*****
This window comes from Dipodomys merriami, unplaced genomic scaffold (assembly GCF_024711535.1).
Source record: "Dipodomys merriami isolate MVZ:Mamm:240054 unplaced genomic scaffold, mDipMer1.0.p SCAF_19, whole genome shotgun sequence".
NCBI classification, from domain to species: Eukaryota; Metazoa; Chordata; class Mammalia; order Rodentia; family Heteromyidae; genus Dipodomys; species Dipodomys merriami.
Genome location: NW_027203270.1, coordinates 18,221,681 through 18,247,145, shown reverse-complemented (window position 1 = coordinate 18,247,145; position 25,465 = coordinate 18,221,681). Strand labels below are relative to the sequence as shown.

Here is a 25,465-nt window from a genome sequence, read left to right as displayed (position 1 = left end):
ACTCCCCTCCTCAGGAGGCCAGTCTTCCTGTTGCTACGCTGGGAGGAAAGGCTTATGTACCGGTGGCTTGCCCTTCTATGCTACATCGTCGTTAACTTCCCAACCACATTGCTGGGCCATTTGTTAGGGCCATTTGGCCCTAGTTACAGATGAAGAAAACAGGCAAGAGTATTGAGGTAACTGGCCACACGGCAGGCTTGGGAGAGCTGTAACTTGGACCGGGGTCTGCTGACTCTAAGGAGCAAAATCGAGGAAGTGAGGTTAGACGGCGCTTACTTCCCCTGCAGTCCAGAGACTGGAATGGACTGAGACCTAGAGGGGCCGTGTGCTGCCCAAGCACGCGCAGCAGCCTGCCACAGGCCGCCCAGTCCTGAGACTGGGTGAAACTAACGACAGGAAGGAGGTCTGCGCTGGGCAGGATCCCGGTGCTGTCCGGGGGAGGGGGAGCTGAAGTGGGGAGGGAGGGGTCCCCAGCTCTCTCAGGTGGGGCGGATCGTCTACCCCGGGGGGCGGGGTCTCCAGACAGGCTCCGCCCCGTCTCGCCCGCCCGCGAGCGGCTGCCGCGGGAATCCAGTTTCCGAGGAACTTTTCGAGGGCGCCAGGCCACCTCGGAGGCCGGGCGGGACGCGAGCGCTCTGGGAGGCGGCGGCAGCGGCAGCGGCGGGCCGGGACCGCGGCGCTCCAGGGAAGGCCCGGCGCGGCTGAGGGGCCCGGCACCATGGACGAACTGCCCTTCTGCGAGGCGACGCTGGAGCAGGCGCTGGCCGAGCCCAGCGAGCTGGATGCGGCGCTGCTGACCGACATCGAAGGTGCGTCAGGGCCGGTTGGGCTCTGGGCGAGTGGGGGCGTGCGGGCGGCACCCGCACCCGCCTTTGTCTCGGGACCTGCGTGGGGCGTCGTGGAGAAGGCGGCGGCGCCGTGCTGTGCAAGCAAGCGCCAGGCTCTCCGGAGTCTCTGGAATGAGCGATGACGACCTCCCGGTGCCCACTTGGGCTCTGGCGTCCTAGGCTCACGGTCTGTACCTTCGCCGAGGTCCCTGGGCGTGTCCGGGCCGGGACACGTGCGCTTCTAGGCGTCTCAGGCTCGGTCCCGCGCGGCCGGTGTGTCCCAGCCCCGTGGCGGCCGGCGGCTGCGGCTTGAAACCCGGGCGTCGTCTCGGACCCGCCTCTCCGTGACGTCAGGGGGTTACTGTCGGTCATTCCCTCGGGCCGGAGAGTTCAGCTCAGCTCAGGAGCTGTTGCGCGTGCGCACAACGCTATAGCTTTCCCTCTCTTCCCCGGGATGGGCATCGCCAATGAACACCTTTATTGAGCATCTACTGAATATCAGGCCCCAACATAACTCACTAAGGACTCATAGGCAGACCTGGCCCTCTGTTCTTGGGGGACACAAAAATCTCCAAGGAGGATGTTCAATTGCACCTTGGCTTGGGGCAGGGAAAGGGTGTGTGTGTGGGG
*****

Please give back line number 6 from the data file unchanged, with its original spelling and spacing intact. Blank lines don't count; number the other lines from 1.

ACTCCCCTCCTCAGGAGGCCAGTCTTCCTGTTGCTACGCTGGGAGGAAAGGCTTATGTACCGGTGGCTTGCCCTTCTATGCTACATCGTCGTTAACTTCCCAACCACATTGCTGGGCCATTTGTTAGGGCCATTTGGCCCTAGTTACAGATGAAGAAAACAGGCAAGAGTATTGAGGTAACTGGCCACACGGCAGGCTTGGGAGAGCTGTAACTTGGACCGGGGTCTGCTGACTCTAAGGAGCAAAATCGAGGAAGTGAGGTTAGACGGCGCTTACTTCCCCTGCAGTCCAGAGACTGGAATGGACTGAGACCTAGAGGGGCCGTGTGCTGCCCAAGCACGCGCAGCAGCCTGCCACAGGCCGCCCAGTCCTGAGACTGGGTGAAACTAACGACAGGAAGGAGGTCTGCGCTGGGCAGGATCCCGGTGCTGTCCGGGGGAGGGGGAGCTGAAGTGGGGAGGGAGGGGTCCCCAGCTCTCTCAGGTGGGGCGGATCGTCTACCCCGGGGGGCGGGGTCTCCAGACAGGCTCCGCCCCGTCTCGCCCGCCCGCGAGCGGCTGCCGCGGGAATCCAGTTTCCGAGGAACTTTTCGAGGGCGCCAGGCCACCTCGGAGGCCGGGCGGGACGCGAGCGCTCTGGGAGGCGGCGGCAGCGGCAGCGGCGGGCCGGGACCGCGGCGCTCCAGGGAAGGCCCGGCGCGGCTGAGGGGCCCGGCACCATGGACGAACTGCCCTTCTGCGAGGCGACGCTGGAGCAGGCGCTGGCCGAGCCCAGCGAGCTGGATGCGGCGCTGCTGACCGACATCGAAGGTGCGTCAGGGCCGGTTGGGCTCTGGGCGAGTGGGGGCGTGCGGGCGGCACCCGCACCCGCCTTTGTCTCGGGACCTGCGTGGGGCGTCGTGGAGAAGGCGGCGGCGCCGTGCTGTGCAAGCAAGCGCCAGGCTCTCCGGAGTCTCTGGAATGAGCGATGACGACCTCCCGGTGCCCACTTGGGCTCTGGCGTCCTAGGCTCACGGTCTGTACCTTCGCCGAGGTCCCTGGGCGTGTCCGGGCCGGGACACGTGCGCTTCTAGGCGTCTCAGGCTCGGTCCCGCGCGGCCGGTGTGTCCCAGCCCCGTGGCGGCCGGCGGCTGCGGCTTGAAACCCGGGCGTCGTCTCGGACCCGCCTCTCCGTGACGTCAGGGGGTTACTGTCGGTCATTCCCTCGGGCCGGAGAGTTCAGCTCAGCTCAGGAGCTGTTGCGCGTGCGCACAACGCTATAGCTTTCCCTCTCTTCCCCGGGATGGGCATCGCCAATGAACACCTTTATTGAGCATCTACTGAATATCAGGCCCCAACATAACTCACTAAGGACTCATAGGCAGACCTGGCCCTCTGTTCTTGGGGGACACAAAAATCTCCAAGGAGGATGTTCAATTGCACCTTGGCTTGGGGCAGGGAAAGGGTGTGTGTGTGGGG